A Quiet Place Part II (filmed at WNY) – Buffalo Rising
This film was shot at WNY, in locations that include Akron, Olcott, Dunkirk, Lackawanna and Buffalo (learn more).
A father rushes to buy oranges and water from a small town general store / pharmacy, supplies for his son’s baseball team. He returns to the stands to watch the game with his wife, two other children and his fellow citizens. The setting is a romanticized village… until it is overrun by a swarm of aliens descending from the sky, destroying buildings, vehicles and people. From this pre-alien (even pre-Covid) community romance, the story leaps forward over a year as the mother and her three children, including an unborn baby in this first scene, abandon their farm – barefoot and silent – in search of another human life.
This post-apocalyptic world is marked by missing people and missing sounds. Blind aliens use their ultra-sensitive hearing to identify prey, so the family must travel and communicate without oral language. The mother and the two older children are helped by American Sign Language, used in the family because the older daughter is deaf. A family friend is persuaded to help, but he doesn’t really replace dad, who is clearly gone. Instead, all four of them – mother, friend, daughter, and son – take on aspects of the roles that Dad filled, roles that are essential to staying alive.
A critical survival skill is emotional control to stay silent. A scream, even an overturned pill bottle, can be a death sentence. Just as family members jump and sometimes make sounds when surprised by the unexpected, the audience screams when surprised by sounds or movements. Family members feel guilty about not being able to control themselves, and the film has a participatory quality, as moviegoers, too, cannot contain their fear.
“A Quiet Place Part II” (and the first in the series as well) excels in the use of sound, and even more so in the use of silence. Almost the only words and music are diegetic (in the context of the story and heard by the characters, similar to the 2020 Oscar-winning “Best Sound” from “The Sound of Metal”). Since the characters must be mostly silent, the film is mostly silent. When sound punctuates this silence, it carries a power of surprise and horror.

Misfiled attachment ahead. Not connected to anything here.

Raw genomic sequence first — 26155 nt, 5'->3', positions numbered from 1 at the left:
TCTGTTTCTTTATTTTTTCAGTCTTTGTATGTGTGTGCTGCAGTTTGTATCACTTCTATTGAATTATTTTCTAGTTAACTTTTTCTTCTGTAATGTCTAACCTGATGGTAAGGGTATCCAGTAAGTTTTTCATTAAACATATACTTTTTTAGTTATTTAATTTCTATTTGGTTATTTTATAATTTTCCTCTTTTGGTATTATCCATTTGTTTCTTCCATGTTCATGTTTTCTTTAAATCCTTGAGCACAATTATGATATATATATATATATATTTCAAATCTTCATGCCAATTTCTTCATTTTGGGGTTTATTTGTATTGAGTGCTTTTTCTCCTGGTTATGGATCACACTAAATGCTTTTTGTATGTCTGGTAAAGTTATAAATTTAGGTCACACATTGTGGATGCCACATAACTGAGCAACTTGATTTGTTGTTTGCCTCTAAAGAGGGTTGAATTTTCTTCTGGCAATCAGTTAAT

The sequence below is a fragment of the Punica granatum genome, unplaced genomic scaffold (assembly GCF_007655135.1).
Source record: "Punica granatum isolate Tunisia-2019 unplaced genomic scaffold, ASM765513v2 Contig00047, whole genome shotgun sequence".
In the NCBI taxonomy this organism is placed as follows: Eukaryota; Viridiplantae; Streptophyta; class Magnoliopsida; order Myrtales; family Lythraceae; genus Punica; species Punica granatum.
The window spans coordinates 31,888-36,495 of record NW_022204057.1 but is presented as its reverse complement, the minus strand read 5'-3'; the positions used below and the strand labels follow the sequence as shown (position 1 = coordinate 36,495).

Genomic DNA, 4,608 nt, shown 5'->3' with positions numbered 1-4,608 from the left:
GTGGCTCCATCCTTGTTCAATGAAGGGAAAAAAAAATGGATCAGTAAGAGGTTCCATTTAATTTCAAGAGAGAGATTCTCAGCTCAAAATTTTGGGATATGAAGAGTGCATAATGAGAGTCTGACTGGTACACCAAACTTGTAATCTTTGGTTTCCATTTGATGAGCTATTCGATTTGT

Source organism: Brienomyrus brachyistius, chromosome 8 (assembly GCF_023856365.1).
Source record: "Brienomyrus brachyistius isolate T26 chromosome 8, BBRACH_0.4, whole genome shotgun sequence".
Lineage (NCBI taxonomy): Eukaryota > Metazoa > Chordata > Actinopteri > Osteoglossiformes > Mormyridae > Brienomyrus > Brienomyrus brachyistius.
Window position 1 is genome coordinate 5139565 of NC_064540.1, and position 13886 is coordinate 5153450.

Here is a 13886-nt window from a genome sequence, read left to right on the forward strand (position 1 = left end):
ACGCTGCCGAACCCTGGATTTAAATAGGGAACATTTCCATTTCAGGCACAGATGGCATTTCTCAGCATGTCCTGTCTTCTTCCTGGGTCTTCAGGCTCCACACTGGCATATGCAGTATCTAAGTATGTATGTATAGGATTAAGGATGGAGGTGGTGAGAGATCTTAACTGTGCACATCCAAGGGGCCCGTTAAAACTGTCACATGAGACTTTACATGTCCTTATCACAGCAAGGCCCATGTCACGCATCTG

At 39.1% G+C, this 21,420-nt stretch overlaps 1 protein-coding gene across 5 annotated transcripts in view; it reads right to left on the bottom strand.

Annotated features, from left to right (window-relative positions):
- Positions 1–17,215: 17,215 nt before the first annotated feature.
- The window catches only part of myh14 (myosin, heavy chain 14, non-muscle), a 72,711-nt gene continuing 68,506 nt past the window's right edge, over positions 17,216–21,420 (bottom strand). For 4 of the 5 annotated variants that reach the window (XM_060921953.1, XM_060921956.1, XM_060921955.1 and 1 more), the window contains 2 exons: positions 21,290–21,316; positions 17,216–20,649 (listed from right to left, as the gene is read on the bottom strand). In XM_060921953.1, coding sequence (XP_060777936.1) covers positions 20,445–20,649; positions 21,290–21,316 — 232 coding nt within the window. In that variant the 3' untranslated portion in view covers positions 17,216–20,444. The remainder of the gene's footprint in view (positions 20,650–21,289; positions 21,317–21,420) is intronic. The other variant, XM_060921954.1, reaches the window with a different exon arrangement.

The story also thrives thanks to its two young actors: Millicent Simmonds (deaf and a native ASL “speaker”) as Regan and Noah Jupe (“Honey Boy”, 2019 and “Wonder”, 2017) in the role of Marcus. In a gender role reversal, the deaf and older young teenager Regan is the stronger of the two, and makes him the stronger character in the film, once a dad (director and screenwriter John Krasinski, of TV’s “The Office “and” Tom Clancy’s Jack Ryan “) is sent. Marcus is a young Bert Lahr in the role of the cowardly lion in” The Wizard of Oz “(1939); he must find his courage.
It’s a strength of the film that the characters all carry weight. The mother (a worthy and besieged Emily Blunt) is resourceful, if not as fully a leader as Regan. Daddy’s replacement Emmett (famous Irish actor Cillian Murphy, who has appeared in several Christopher Nolan films) goes from heartbreak and angst to taking on some responsibility for the clan – not quite dad, but enough good. Marcus finds both courage and a role of nurturing the infant.
In one of the many quotes of places and methods from other films, the age-old technique of the cross-section (“Birth of a Nation”, 1915) is amplified not to two, but to three crossed narratives, with the aliens coming after our heroes in different places at the same time. The radio station and use of radio equipment is reminiscent of “War of the Worlds” (radio drama from 1938), “American Graffiti” (1973) and “The Vast of Night” from last year. There is even a reference to the shower scene in “Psycho” (1960).
The setting for Part 2 is post-industrial America: abandoned railroad lines and factories, commonplaces west of New York City, where he was filmed; even the grain elevators (iconic to the city of Buffalo) play a role. Here, the rubbish of a once thriving industry (and radio) evokes a mixed nostalgia, in part for the small town life that opens the film, in part for a pre-globalizing industrial America (albeit the factories don’t were not considered ideal places to work at the time). Ostensibly forward-looking, this sci-fi / horror film narrative is actually more often nostalgic for an idealized past.
There are flaws in “A Quiet Place II” including the triple cross section when pushed to excess, an artificial scene of danger and escape from a grain elevator, a dock scene with caricatured and menacing low lives (in this case, humans ones), and a few “surprises” that seem silly or undeserved. These deficits are offset by the charms: the strength of the characters, its astute response to the alien threat, and the exceptional use of sound (the film must be seen on the big screen for that reason alone). As one of the first to open widely in post-Covid theaters, albeit with lingering limitations in Covid audience size, this sequel fared well, grossing over $ 47 million in during its first weekend, almost as much as its pre-Covid predecessor. Part of that popularity is due to the film’s reserve, its noticeable retention of blood and blood. “A Quiet Place Part II” is a family fare – you could say “horror-lite”.
Date: 2020 (creation in March 2020, but release planned until May 2021)
Stars: 3 (out of 4 stars)
Director: John Krasinski
With: Emily Blunt, Millicent Simmonds, Noah Jupe, Cillian Murphy, John Krasinski
Languages: English, American Sign Language (English subtitles)
Duration: 97 minutes
Availability: In theaters now (including AMC Market Arcade 8, North Park Theater, Regal Elmwood, and Amherst Theater), streaming on Paramount + starting July 12; see JustWatch here for updates.
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